Preprints
https://doi.org/10.5194/cp-2021-15
https://doi.org/10.5194/cp-2021-15

  26 Feb 2021

26 Feb 2021

Review status: this preprint is currently under review for the journal CP.

Eddy permitting simulations of freshwater injection from major Northern Hemisphere outlets during the last deglacial

Ryan Love1, Heather Andres1, Alan Condron2, and Lev Tarasov1 Ryan Love et al.
  • 1Department of Physics and Physical Oceanography, Memorial University of Newfoundland, St. John’s, Newfoundland, Canada
  • 2Geology & Geophysics, Woods Hole Oceanographic Institution, Woods Hole, Massachusetts, USA

Abstract. Freshwater, in the form of glacial runoff, is hypothesized to play a critical role in centennial to millennial scale climate variability such as the Younger Dryas and Dansgaard-Oeschger Events. Indeed, freshwater injection/hosing experiments with climate models have long shown that freshwater has the capability of generating such abrupt climate transitions. However, the relationship between freshwater and abrupt climate transitions is not straightforward. Large-scale glacial runoff events, such as Meltwater Pulse 1A, are not always temporally proximal to subsequent large-scale cooling. As well, the typical design of hosing experiments tends to artificially amplify the climate response. This study explores the impact that limitations in the representation of runoff in conventional hosing simulations has on our understanding of this relationship and addresses the more fundamental question of where coastally released freshwater is transported when it reaches the ocean. We focus particularly on the prior use of excessive freshwater volumes (often by a factor of 5) and present-day (rather than paleo) ocean gateways, as well as the injection of freshwater directly over sites of deep-water formation (DWF) rather than at runoff locations.

We track the routing of glaciologically-constrained freshwater volumes from four different plausible injection locations in a suite of eddy-permitting glacial ocean simulations using MITGCM under both open and closed Bering Strait conditions. Restricting freshwater forcing values to realistic ranges results in less spreading of freshwater across the North Atlantic and indicates that the response of DWF depends strongly on the geographical location of meltwater input. In particular, freshwater released into the Gulf of Mexico has little impact on DWF regions as a result of turbulent mixing by the Gulf Stream. In contrast, freshwater released from the Eurasian Ice sheet or initially into the Arctic is found to have the largest impact on DWF in the North Atlantic and GIN seas. Additional experiments show that when the Bering Strait is open, much like present-day, the Mackenzie River source exhibits twice as much freshening of the Labrador sea as a closed Bering Strait. Finally, our results illustrate that applying a freshwater hosing directly into the North Atlantic with even realistic freshwater amounts still over-estimates the effect of terrestrial runoff on ocean circulation.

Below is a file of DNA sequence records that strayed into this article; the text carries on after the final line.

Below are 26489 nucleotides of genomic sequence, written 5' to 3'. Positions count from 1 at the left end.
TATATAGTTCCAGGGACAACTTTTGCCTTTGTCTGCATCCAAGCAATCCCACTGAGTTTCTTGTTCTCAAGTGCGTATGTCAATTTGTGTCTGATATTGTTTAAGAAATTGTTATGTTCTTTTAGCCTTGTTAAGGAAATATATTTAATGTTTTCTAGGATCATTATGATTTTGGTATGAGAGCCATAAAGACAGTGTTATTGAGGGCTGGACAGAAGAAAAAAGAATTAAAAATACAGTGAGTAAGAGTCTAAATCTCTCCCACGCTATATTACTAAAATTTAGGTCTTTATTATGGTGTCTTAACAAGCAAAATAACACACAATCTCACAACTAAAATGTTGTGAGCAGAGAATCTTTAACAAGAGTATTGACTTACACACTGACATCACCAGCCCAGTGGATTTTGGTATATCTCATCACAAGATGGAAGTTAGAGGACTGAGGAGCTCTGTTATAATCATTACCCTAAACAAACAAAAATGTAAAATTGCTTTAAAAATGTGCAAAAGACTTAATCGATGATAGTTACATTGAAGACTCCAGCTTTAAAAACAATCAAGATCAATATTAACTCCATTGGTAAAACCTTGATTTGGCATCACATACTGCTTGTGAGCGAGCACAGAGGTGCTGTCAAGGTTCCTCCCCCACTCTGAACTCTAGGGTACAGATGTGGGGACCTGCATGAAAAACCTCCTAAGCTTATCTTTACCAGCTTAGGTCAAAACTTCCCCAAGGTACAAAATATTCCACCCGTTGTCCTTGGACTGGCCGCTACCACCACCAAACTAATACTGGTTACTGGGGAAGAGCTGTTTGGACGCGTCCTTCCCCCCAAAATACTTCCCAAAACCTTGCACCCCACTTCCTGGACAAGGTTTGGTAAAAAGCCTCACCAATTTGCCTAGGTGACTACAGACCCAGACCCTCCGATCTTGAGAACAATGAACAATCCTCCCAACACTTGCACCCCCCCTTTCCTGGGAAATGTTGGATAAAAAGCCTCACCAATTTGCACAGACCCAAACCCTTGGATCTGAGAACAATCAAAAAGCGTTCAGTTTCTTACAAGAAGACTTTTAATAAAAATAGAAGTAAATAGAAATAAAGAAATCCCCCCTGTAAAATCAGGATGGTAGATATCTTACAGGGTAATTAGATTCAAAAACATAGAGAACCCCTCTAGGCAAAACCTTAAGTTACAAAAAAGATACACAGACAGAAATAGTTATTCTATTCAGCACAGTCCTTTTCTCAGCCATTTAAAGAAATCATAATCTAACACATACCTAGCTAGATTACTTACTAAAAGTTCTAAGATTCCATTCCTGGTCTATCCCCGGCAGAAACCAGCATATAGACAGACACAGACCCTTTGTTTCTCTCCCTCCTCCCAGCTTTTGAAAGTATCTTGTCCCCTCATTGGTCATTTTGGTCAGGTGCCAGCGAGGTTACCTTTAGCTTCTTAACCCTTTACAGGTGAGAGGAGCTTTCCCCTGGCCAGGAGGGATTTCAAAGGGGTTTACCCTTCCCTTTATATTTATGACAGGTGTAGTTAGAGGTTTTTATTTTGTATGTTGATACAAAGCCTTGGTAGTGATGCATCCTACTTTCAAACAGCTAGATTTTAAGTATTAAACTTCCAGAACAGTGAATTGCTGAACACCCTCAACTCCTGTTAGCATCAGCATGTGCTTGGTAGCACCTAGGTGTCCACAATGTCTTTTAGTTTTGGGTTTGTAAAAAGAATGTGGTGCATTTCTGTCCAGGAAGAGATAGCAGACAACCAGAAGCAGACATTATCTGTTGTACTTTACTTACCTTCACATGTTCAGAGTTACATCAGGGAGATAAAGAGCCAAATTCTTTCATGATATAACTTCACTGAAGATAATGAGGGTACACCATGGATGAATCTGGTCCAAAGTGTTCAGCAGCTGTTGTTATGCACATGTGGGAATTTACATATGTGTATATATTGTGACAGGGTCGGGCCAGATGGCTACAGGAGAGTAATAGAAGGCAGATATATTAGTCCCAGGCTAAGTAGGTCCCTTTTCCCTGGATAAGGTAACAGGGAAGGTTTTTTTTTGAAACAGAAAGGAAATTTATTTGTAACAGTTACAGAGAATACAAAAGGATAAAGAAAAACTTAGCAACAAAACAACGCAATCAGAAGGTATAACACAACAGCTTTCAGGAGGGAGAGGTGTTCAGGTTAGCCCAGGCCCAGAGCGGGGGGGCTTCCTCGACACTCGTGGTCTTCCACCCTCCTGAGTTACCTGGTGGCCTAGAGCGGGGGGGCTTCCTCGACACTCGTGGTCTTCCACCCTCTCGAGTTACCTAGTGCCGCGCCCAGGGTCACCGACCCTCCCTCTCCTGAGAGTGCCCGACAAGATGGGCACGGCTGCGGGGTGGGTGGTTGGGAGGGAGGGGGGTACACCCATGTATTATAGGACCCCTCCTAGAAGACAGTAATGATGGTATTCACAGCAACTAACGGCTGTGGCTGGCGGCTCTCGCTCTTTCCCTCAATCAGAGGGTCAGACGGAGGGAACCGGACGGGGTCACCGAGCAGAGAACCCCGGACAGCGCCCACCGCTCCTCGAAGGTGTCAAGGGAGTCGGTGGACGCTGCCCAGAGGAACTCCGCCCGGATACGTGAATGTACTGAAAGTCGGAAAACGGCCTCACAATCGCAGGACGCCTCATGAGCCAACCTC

Ryan Love et al.

Status: open (until 23 Apr 2021)

Comment types: AC – author | RC – referee | CC – community | EC – editor | CEC – chief editor | : Report abuse
  • RC1: 'RC: caveats not sufficiently discussed', Anonymous Referee #1, 01 Apr 2021 reply
  • CC1: 'Comment on cp-2021-15', Pearse Buchanan, 19 Apr 2021 reply

Ryan Love et al.

Ryan Love et al.

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Short summary
Freshwater, in the form of glacial runoff, is hypothesized to play a critical role in centennial to millennial scale climate variability and climate transitions. We track the routing of glaciologically-constrained freshwater volumes in glacial ocean simulations. Our simulations capture important small scale features (boundary currents & eddies) not generally well represented. We show that the dilution of freshwater as it is transported to key climate regions reduces the freshening to 20 %–60 %.